Recently, a photograph of a nine year old scout has made the rounds of the social media sites on the internet. A scandal? A victim? Someone treated unfairly? No.
A hometown boy with a big heart and clear call to duty and honor.
In a refreshing change of recent news media focus about scouting, here is a news article offering a positive about a scout doing the right thing for great (selfless) reasons.
From the article:
“Our televisions inundate us with attack ads, some disproved by fact-checkers, for which monied interests have spent hundreds of millions of dollars to influence the course of government.
“Inspiration has to come from other places, other people. And last week, it came from a 9-year-old Scout in Woodlawn, and an online photo of him saluting a fallen lawman.
“Lane Snow, a fourth-grade student at Laurel Elementary School in rural Carroll County, loves cops. He wants to be one someday, just like his cousin, Virginia State Police trooper Bryan Phipps. Or, as he said in an Associated Press telephone interview, like trooper Andrew Fox.
“Fox was directing traffic near the Virginia State Fair at Doswell on Oct. 5 when a sport utility vehicle struck him. He died of the injuries. He was 27. The Oct. 11 funeral procession involved police cruisers from law-enforcement agencies from across Virginia and surrounding states. It stretched for more than two miles as it snaked its way through southwestern Virginia’s hills from Pulaski, where the funeral service was held, to Grayson County for burial. “They called the people who live along the highway and they told us to be expecting it Thursday afternoon,” said Lane Snow’s mother, Melanie Snow, 37.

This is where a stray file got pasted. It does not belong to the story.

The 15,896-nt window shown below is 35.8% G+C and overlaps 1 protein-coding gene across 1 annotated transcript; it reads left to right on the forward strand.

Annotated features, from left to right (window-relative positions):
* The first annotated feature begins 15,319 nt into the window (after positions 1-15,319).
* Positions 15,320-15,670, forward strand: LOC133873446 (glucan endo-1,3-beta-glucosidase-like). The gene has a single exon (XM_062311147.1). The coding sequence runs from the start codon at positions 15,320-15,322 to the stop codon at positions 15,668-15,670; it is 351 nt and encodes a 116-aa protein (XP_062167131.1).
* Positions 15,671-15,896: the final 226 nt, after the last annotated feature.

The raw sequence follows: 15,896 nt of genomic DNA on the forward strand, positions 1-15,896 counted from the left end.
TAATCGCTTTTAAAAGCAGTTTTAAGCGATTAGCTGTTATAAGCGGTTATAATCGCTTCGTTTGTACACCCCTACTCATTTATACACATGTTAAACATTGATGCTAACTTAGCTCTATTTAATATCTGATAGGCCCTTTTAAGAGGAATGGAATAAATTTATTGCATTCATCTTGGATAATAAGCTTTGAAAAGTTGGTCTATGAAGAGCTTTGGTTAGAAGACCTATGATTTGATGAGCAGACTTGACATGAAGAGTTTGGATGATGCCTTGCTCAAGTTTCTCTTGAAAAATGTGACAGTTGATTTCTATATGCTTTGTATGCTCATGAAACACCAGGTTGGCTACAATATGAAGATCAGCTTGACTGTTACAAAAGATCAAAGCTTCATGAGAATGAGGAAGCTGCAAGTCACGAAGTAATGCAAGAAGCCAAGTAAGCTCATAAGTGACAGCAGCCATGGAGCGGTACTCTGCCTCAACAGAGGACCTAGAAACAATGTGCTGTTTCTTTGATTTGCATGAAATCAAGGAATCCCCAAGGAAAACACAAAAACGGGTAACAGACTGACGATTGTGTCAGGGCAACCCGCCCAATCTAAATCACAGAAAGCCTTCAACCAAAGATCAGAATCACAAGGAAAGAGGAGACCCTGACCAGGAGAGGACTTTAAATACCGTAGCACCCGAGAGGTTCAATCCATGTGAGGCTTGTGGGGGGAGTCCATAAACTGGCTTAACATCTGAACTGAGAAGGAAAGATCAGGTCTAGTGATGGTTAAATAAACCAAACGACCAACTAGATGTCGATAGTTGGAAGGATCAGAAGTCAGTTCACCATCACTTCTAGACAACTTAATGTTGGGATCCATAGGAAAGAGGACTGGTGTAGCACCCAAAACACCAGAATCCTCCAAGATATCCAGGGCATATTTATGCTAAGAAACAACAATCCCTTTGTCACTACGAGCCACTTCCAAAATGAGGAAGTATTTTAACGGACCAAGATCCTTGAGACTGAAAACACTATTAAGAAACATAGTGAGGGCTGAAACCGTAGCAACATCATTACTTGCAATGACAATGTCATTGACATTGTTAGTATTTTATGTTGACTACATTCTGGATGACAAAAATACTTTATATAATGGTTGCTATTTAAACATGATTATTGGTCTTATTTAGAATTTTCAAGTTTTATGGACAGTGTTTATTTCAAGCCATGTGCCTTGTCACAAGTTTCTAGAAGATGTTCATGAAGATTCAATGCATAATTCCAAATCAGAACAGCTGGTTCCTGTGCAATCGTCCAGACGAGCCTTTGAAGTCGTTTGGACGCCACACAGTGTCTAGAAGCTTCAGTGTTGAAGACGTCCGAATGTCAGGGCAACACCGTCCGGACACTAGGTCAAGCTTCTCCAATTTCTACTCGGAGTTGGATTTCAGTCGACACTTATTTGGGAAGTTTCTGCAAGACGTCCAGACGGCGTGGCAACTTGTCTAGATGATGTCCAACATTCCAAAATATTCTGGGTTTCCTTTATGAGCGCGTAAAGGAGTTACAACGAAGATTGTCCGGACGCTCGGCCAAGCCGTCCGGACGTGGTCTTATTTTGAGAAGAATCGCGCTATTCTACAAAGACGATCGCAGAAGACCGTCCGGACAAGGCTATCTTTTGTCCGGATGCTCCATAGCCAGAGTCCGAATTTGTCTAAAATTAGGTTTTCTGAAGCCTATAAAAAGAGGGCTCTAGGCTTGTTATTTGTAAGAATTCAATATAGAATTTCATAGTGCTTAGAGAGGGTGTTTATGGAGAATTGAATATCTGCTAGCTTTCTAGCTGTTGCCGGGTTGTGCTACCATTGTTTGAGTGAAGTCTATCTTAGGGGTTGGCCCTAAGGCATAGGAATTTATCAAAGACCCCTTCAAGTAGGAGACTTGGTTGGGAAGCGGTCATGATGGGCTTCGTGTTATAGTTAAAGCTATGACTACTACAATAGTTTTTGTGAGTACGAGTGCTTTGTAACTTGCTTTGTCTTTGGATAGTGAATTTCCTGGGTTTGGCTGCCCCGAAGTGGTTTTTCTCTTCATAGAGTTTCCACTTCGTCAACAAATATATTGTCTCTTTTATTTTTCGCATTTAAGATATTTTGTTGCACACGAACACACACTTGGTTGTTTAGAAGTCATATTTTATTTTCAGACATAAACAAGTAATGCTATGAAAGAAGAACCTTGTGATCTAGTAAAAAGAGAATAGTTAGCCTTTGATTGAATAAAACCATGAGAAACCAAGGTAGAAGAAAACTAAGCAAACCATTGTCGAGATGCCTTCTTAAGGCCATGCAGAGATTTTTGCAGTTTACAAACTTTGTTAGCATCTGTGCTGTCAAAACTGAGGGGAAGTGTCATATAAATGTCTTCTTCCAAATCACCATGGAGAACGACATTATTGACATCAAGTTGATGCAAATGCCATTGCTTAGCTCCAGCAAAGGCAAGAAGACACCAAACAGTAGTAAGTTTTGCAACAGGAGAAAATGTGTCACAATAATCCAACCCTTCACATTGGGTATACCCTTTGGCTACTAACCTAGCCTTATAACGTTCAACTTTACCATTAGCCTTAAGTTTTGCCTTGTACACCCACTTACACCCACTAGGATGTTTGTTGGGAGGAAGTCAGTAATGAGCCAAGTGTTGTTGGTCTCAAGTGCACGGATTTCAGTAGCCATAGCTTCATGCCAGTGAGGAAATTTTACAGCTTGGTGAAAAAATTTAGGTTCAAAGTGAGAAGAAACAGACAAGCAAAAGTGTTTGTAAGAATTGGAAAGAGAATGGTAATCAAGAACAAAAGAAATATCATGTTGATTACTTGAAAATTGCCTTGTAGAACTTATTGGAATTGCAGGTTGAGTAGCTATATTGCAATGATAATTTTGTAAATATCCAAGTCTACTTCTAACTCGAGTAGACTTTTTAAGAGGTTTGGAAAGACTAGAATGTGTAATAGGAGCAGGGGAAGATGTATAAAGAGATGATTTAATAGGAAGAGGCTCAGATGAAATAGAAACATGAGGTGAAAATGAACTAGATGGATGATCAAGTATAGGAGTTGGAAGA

“When Lane learned of it, he knew what he had to do. He asked his mother and father if he could don his Webelos Scout shirt, kerchief and cap and salute Fox as the hearse, accompanied by a cordon of flashing blue lights that stretched to the horizon, drove slowly past. “It was his idea,” his mother said. “There was no hesitation at all.”
“That afternoon, Lane, his father, Albert Snow, and his grandfather saw the procession approach on Route 58. “He put his football down and went down to the road and started standing there in a full salute,” Albert Snow said. “He’s been in Scouts for four years and he learned it there.”
“For 15 to 20 minutes, the boy stood in place in the grass a safe distance off the highway, his right arm locked at an angle and his rigid open hand pressed against his brow until the last car passed, Albert Snow said. In his left hand, he held his Scout cap. That evening, the boy acknowledged a sore shoulder and arm, but didn’t complain, Melanie Snow said.
“Why did he do it?
“Because police and Boy Scouts and firemen are family,” Lane Snow said.
“He had no clue the powerful emotions that his salute unlocked among those in the passing vehicles. Still doesn’t. When told that tears filled the eyes of officers who saw him, he said, “I’m sorry they were sad.”
“Police across the country are a tight-knit group to start with, and when one of your own dies in the line of duty, that’s extra hard on everybody,” said Phipps, the boy’s cousin and, at age 36, a veteran trooper. “To see a young man out there paying his respects to a fallen brother, that makes it extra …” Phipps paused to compose himself, unable to complete the sentence.
“A blurry picture of Lane, shot from a distance by an unknown photographer, quickly gained a wide online following, shared countless times by innumerable users on Facebook, Twitter and other social media. Local television and newspapers caught wind of it and did stories. Police officers turned up at Lane’s Scout meeting last week to personally thank him.”